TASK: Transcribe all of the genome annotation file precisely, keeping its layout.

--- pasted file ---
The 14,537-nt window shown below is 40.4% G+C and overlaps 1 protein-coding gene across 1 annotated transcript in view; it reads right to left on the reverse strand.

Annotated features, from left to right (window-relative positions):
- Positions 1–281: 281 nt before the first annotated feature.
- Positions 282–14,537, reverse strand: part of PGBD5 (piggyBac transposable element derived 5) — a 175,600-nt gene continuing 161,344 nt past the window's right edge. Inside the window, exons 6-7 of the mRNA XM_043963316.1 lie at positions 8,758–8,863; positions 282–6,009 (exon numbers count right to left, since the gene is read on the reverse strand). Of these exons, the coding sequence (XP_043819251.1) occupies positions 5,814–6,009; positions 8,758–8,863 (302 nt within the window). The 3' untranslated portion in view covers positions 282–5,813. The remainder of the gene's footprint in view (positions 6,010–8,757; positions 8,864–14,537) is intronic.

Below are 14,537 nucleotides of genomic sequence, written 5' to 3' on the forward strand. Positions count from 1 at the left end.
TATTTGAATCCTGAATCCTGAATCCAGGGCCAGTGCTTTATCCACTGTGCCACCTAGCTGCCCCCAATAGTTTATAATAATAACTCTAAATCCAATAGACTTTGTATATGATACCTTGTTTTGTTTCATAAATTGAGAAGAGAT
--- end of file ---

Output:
The 14,537-nt window shown below is 40.4% G+C and overlaps 1 protein-coding gene across 1 annotated transcript in view; it reads right to left on the reverse strand.

Annotated features, from left to right (window-relative positions):
- Positions 1–281: 281 nt before the first annotated feature.
- Positions 282–14,537, reverse strand: part of PGBD5 (piggyBac transposable element derived 5) — a 175,600-nt gene continuing 161,344 nt past the window's right edge. Inside the window, exons 6-7 of the mRNA XM_043963316.1 lie at positions 8,758–8,863; positions 282–6,009 (exon numbers count right to left, since the gene is read on the reverse strand). Of these exons, the coding sequence (XP_043819251.1) occupies positions 5,814–6,009; positions 8,758–8,863 (302 nt within the window). The 3' untranslated portion in view covers positions 282–5,813. The remainder of the gene's footprint in view (positions 6,010–8,757; positions 8,864–14,537) is intronic.

Below are 14,537 nucleotides of genomic sequence, written 5' to 3' on the forward strand. Positions count from 1 at the left end.
TATTTGAATCCTGAATCCTGAATCCAGGGCCAGTGCTTTATCCACTGTGCCACCTAGCTGCCCCCAATAGTTTATAATAATAACTCTAAATCCAATAGACTTTGTATATGATACCTTGTTTTGTTTCATAAATTGAGAAGAGAT